There are three components to the solution that would let you swap keyboard layouts:
- Detect when the keyboard is plugged in/out
- Detect the layout on the keyboard
- Set the layout of your system to match the keyboard layout.
1. Detect when the keyboard is plugged in/out
All hardware changes are sent on the D-Bus message bus daemon.
D-Bus is a message bus system, a simple way for applications to talk to one another. In addition to interprocess communication, D-Bus helps coordinate process lifecycle; it makes it simple and reliable to code a "single instance" application or daemon, and to launch applications and daemons on demand when their services are needed.
D-Bus supplies both a system daemon (for events such as "new hardware device added" or "printer queue changed") and a per-user-login-session daemon (for general IPC needs among user applications).
You can monitor the events sent on the D-Bus via the dbus-monitor command:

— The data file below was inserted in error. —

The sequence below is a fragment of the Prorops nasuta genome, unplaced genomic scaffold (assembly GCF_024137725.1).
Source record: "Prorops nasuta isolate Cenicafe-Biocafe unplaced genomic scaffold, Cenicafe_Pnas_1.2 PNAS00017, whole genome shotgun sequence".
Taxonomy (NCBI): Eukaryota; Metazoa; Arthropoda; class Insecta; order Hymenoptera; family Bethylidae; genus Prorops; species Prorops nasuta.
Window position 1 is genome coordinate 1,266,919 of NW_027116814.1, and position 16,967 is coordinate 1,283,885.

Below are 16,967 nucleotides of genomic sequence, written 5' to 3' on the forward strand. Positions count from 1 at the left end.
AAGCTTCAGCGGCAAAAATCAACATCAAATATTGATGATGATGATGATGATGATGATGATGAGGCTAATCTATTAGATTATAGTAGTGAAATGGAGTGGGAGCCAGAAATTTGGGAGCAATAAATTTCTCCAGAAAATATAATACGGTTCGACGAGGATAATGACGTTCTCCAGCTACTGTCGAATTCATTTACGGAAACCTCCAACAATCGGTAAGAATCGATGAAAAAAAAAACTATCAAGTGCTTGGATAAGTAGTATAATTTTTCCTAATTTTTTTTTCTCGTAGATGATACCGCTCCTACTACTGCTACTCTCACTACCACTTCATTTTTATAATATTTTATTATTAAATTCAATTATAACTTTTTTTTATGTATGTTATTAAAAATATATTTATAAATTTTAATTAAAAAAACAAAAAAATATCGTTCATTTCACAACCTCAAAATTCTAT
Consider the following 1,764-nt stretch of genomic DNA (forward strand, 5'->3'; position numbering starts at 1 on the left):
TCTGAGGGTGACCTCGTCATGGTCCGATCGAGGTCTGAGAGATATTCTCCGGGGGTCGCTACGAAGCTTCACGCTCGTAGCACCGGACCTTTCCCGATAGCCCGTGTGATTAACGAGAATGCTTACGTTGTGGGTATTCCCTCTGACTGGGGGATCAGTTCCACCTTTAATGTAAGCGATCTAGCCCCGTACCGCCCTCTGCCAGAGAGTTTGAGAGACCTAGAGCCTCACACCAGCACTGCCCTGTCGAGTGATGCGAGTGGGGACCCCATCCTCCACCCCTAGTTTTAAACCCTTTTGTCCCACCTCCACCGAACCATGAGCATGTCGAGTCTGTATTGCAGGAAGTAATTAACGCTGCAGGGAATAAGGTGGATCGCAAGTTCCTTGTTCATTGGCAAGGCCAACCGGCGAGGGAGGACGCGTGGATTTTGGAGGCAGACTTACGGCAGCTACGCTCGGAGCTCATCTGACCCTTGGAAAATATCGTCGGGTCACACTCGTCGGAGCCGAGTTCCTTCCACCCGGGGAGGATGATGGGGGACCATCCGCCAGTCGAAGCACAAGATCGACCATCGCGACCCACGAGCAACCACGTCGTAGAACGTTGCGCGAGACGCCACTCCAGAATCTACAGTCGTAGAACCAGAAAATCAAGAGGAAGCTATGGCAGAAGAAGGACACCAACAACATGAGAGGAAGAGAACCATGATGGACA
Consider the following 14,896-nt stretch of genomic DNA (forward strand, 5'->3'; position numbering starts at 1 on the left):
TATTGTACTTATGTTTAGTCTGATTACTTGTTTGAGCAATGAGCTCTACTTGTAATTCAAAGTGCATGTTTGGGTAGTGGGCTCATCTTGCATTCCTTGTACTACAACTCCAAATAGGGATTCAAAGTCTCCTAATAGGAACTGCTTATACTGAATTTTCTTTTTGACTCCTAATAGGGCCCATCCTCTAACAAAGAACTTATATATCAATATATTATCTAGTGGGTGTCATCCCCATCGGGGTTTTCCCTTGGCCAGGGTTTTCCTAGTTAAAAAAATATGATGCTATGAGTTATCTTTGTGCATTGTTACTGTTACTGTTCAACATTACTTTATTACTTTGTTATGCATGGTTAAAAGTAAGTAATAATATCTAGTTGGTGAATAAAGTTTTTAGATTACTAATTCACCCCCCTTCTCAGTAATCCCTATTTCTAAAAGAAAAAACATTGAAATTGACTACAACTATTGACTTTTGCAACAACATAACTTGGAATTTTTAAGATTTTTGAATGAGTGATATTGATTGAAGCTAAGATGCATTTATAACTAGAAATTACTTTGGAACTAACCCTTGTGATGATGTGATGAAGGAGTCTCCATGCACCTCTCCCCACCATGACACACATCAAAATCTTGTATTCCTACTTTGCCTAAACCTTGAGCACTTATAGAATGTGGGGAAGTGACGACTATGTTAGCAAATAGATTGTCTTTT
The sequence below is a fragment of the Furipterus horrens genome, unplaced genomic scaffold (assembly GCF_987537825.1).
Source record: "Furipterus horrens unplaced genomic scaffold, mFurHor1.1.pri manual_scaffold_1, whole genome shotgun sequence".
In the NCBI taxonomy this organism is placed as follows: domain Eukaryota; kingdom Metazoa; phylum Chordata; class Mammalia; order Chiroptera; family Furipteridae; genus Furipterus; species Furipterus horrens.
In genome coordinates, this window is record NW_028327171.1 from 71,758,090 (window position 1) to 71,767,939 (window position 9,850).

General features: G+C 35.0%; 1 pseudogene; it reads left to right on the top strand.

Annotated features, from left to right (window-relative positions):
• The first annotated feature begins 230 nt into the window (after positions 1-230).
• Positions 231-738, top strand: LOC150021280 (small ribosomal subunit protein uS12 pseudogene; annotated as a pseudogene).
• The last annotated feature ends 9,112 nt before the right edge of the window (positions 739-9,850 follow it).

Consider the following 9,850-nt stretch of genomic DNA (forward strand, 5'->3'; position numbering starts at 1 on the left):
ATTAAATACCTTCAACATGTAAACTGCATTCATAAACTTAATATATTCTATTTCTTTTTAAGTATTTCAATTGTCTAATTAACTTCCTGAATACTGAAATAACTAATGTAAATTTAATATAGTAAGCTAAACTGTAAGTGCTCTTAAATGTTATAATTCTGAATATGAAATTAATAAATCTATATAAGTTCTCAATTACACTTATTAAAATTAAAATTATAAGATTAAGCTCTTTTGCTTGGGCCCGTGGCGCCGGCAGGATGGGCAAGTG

dbus-monitor --system #show all events
dbus-monitor --system --profile 'interface=org.freedesktop.Hal.Manager' # filter: only events sent by Hal
dbus-monitor --system --profile 'interface=org.freedesktop.Hal.Manager, member=DeviceAdded' # filter: only DeviceAdded events sent by Hal
Plug in your keyboard, and watch the messages go by. That should give you an idea of the filter you need to detect a keyboard being plugged in or out. You'll also need to get familiar with the dbus-monitor usage in more detail.
2. Detect the layout of the keyboard
Once the keyboard is plugged into the system, HAL(Hardware Abstraction Layer) configures it. You can retrieve this info using the hal-get-property command once you have identified the key you need. For example, on my system:
$ hal-get-property --udi /org/freedesktop/Hal/devices/platform_i8042_i8042_KBD_port_logicaldev_input --key "input.xkb.layout"
$ hal-get-property --udi /org/freedesktop/Hal/devices/platform_i8042_i8042_KBD_port_logicaldev_input --key "input.xkb.model"
Look at this answer for a detailed explanation of how to get values from HAL: setting up process profiles on ubuntu. I think the D-Bus message might give you the configured HAL node for the connected device, but I'm not certain. If not, you know that it will be in either of two places - corresponding to one of two keyboards.
3. Select the layout of your system to match the keyboard layout
joe already pointed out how you can do this using xmodmap.